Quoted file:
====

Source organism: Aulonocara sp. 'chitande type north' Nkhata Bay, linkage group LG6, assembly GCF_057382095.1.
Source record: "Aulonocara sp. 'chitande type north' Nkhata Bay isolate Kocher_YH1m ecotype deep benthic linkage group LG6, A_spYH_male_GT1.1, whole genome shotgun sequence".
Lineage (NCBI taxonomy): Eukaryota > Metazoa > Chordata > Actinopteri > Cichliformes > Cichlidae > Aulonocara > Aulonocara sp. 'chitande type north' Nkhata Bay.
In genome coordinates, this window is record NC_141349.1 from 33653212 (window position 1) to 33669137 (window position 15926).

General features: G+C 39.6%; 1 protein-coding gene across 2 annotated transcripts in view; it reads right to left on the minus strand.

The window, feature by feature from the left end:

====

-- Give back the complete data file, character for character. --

Source organism: Aulonocara sp. 'chitande type north' Nkhata Bay, linkage group LG6, assembly GCF_057382095.1.
Source record: "Aulonocara sp. 'chitande type north' Nkhata Bay isolate Kocher_YH1m ecotype deep benthic linkage group LG6, A_spYH_male_GT1.1, whole genome shotgun sequence".
Lineage (NCBI taxonomy): Eukaryota > Metazoa > Chordata > Actinopteri > Cichliformes > Cichlidae > Aulonocara > Aulonocara sp. 'chitande type north' Nkhata Bay.
In genome coordinates, this window is record NC_141349.1 from 33653212 (window position 1) to 33669137 (window position 15926).

General features: G+C 39.6%; 1 protein-coding gene across 2 annotated transcripts in view; it reads right to left on the minus strand.

The window, feature by feature from the left end: